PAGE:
Pierre Rainero, Image, Style and Heritage Director at Cartier, said: “Islamic art has played a significant and structural impact on Cartier’s creative language since the beginning of the 20th century. This vocabulary continues to grow even today, thanks to the richness of geometric patterns and their many combinations. This exhibition underscores the living language of the Cartier style, and in turn highlights how important jewellery is to the artistic field. Cartier's true pioneering spirit is also revealed, along with the role the Maison played in the birth of modernity at the start of the 20th century.”
Highlights from Louvre Abu Dhabi’s collection displayed in the exhibition include a wooden Carved ivory panel with scrolls (1334 – 1339, Cairo, Egypt); a Dish with a blue Saz leaf, dotted tulips and roses (ca. 1580, Iznik, Turkey); a Glass vessel in the shape of a mosque lamp by Joseph Brocard (1871, Paris, France). Masterpieces from Musée des Arts Décoratifs include a Basin by Théodore Deck (1863, Paris, France) and a binding and title page of the Rubaiyat by Omar Khayyam (1912, Paris, France).
Highlights of loans from Musée du Louvre include a Fragment of a mosaic panel with geometric decoration (14 - 15th century), Three tiles from a wall panel (1550 – 1600, Damascus, Syria), a Pen boxes said to have belonged to Mirza Muhammad Munshi and a Pen box in the name of Shah Abbas (late 16th - early 17th century, Deccan, India) and a Casket (19th century, Iran). Cartier is lending special works including pieces from Cartier Collection such as a Brooch (Cartier Paris, 1913), a Bandeau, (Cartier New York, special order, 1924), a Vanity Case (Cartier Paris, 1924), a Cigarette Case (Cartier Paris, 1930) and a Hindu necklace (Cartier Paris, 1936).Le Petit Palais – Musée des Beaux-arts de la Ville de Paris is lending an exceptional collection of design sketches by Charles Jacqueau, a pivotal designer to Maison Cartier, including drawings of a tiara, study of motifs and studies of Islamic metalwares.
A few feet from the main exhibition galleries, the temporary exhibit features an immersive digital space. Visitors can explore Islamic patterns, witness the craftsmen's design process, starting from Islamic inspiration, progressing through original design sketches and culminating in the final construction of Cartier jewelry pieces. In two infinity rooms, you can immerse yourself in animated patterns, offering a captivating 180-degree visual experience within this digital realm.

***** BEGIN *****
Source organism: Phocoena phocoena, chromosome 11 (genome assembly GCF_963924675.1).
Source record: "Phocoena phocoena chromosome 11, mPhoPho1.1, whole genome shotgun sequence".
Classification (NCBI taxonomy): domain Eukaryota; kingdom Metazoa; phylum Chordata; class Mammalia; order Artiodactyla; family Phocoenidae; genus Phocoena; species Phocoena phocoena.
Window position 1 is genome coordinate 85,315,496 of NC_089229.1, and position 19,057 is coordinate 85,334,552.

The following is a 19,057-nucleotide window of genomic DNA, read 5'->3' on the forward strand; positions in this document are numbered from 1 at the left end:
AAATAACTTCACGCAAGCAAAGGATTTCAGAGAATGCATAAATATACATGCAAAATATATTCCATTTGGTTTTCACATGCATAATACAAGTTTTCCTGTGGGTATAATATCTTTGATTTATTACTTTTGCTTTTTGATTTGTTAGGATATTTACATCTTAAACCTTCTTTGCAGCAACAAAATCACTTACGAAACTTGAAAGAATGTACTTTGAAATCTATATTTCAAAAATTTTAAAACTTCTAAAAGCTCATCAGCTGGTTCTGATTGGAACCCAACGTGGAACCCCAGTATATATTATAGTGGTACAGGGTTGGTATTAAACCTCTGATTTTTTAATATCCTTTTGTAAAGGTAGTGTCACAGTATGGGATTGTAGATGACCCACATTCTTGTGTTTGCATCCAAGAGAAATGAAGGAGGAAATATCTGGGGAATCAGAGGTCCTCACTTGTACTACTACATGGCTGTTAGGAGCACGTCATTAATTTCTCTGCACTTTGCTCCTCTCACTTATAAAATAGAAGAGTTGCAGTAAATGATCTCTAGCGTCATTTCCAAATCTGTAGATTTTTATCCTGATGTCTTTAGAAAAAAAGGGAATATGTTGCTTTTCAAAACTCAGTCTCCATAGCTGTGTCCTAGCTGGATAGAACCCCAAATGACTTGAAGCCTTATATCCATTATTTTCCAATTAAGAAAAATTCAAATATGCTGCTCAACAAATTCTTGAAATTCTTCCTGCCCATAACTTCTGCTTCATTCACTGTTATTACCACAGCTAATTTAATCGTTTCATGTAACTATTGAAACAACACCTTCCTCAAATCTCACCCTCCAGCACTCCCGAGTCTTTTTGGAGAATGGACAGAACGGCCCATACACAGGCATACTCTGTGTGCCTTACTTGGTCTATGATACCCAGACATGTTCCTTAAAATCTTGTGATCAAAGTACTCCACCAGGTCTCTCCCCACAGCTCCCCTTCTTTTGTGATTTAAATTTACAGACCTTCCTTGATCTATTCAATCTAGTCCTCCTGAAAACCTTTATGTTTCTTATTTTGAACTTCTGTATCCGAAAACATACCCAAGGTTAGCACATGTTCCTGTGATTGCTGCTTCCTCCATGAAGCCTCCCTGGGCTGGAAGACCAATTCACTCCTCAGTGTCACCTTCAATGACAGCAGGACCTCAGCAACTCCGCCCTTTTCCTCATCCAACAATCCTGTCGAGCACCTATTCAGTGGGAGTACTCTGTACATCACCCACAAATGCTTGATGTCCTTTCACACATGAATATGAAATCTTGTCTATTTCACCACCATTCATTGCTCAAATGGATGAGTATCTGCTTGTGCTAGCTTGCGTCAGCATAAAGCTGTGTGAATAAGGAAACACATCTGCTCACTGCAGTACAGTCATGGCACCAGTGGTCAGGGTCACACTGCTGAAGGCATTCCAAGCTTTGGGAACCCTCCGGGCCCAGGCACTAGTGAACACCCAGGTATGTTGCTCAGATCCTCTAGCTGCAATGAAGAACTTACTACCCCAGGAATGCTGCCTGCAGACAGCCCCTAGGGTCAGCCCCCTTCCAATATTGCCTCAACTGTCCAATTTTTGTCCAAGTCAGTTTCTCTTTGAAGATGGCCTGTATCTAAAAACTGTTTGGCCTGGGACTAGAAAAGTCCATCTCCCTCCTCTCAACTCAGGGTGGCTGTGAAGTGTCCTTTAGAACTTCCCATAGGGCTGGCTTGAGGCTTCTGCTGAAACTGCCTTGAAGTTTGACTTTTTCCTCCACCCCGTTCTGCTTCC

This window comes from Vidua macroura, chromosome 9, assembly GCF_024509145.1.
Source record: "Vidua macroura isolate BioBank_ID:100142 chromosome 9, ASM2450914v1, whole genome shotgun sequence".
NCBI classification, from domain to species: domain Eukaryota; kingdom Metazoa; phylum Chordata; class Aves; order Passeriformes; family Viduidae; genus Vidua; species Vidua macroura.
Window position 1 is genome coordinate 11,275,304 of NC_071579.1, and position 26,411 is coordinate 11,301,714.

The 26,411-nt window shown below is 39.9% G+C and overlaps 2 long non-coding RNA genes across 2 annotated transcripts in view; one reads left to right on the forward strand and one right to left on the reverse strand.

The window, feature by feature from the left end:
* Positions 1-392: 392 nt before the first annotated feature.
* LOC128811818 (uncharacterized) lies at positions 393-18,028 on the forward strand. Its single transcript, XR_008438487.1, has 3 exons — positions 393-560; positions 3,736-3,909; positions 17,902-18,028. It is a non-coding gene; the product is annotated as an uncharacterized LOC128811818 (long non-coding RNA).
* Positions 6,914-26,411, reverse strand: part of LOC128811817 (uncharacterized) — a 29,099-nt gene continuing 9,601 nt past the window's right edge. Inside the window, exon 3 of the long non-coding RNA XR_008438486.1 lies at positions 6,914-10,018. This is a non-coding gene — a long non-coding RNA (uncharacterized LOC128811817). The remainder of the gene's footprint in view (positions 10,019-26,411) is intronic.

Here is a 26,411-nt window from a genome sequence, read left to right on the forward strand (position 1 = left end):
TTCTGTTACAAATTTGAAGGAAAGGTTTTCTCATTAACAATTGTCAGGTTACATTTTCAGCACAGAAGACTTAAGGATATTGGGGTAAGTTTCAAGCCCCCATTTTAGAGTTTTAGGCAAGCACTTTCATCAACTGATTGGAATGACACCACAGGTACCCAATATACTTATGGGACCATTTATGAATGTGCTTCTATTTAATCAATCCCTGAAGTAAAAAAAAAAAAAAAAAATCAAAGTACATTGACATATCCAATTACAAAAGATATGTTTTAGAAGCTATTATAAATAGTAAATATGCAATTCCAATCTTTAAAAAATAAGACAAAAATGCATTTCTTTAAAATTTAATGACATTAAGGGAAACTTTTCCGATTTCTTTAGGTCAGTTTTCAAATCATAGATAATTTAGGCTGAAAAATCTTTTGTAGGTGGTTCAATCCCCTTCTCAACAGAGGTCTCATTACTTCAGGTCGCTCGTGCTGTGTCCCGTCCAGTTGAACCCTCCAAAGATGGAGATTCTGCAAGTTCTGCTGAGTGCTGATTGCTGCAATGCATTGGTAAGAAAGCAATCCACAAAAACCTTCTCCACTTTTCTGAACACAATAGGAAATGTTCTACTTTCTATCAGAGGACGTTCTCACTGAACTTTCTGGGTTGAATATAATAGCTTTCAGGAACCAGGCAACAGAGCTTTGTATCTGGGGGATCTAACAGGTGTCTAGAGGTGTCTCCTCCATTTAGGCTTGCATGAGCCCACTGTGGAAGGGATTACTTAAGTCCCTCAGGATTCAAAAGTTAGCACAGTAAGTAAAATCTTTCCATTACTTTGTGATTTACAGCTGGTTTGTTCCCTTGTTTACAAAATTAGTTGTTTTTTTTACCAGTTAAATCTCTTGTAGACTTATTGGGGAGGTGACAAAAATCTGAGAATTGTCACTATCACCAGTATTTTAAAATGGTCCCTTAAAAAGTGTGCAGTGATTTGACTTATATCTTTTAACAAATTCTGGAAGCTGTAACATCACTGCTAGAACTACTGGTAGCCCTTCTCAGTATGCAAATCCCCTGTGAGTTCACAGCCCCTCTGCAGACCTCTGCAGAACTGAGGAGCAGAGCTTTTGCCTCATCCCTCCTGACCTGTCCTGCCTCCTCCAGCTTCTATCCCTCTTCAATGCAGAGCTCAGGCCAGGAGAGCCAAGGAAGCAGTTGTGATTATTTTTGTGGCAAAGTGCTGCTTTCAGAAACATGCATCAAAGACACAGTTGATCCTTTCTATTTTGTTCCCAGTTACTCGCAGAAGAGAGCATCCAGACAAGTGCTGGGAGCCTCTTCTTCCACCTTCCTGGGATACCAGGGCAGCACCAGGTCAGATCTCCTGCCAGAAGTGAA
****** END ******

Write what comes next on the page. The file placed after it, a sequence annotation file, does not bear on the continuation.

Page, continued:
On the museum's façade, projections of artworks and photographs from Jacques Cartier's trips—from Marseille to Agra, Bombay to Muscat, and Dubai to Muharraq—will take visitors on an inspiring journey. These visuals, once the source of Cartier's workshop creativity, adorn the museum's architecture beneath its iconic dome.
Cartier has been a longstanding supporter of Louvre Abu Dhabi. In 2019, the 10,000 Years of Luxury exhibition featured, among other masterpieces, iconic pieces on loan from the Cartier Collection. Also, Louvre Abu Dhabi presented USO, The Perfumed Cloud (USO = Unidentified Scented Object), an olfactory art installation, created by Maison Cartier’s in-house perfumer Mathilde Laurent and Transsolar Klima Engineering. This art installation offered an immersive sensory journey, inviting visitors to climb a spiral staircase to immerse themselves in a cloud of perfume.
Inspired by Cartier, Islamic Inspiration and Modern Design, Louvre Abu Dhabi will offer a diverse cultural and educational programme. The museum will collaborate with international and regional speakers and performers to create a cultural experience reflecting the array of cultures and mediums in the art of the Islamic World. The programme will feature an in-depth talk with the exhibition curators, Art Dialogue sessions featuring world-renowned speakers, a documentary film screening followed by a community discussion, a premier multi-sensory performance inspired by a shared history between two worlds coming together through music and performance on one stage. Educational activities include guided tours, masterclasses, a family weekend and an activity booklet.
The public will get the chance to explore the exhibition through different channels, all available in Arabic, English and French. Visitors can join the exhibition’s curators in an audio tour through the exhibition podcast, which will be available on streaming platforms including Spotify, Anghami, Apple Podcast, Google podcast, and Deezer, Louvre Abu Dhabi’s website and mobile application. A catalogue highlighting the various themes, sections and objects in the exhibition will also be available in three languages.